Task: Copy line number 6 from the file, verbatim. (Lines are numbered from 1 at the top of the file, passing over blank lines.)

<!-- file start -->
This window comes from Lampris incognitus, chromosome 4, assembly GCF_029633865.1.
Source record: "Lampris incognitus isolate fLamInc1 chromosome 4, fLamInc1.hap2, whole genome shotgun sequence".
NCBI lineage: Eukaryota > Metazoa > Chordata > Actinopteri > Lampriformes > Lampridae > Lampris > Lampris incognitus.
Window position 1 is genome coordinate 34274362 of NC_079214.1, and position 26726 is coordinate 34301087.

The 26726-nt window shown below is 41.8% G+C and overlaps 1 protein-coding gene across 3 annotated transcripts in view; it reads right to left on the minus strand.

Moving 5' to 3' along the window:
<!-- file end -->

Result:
Moving 5' to 3' along the window: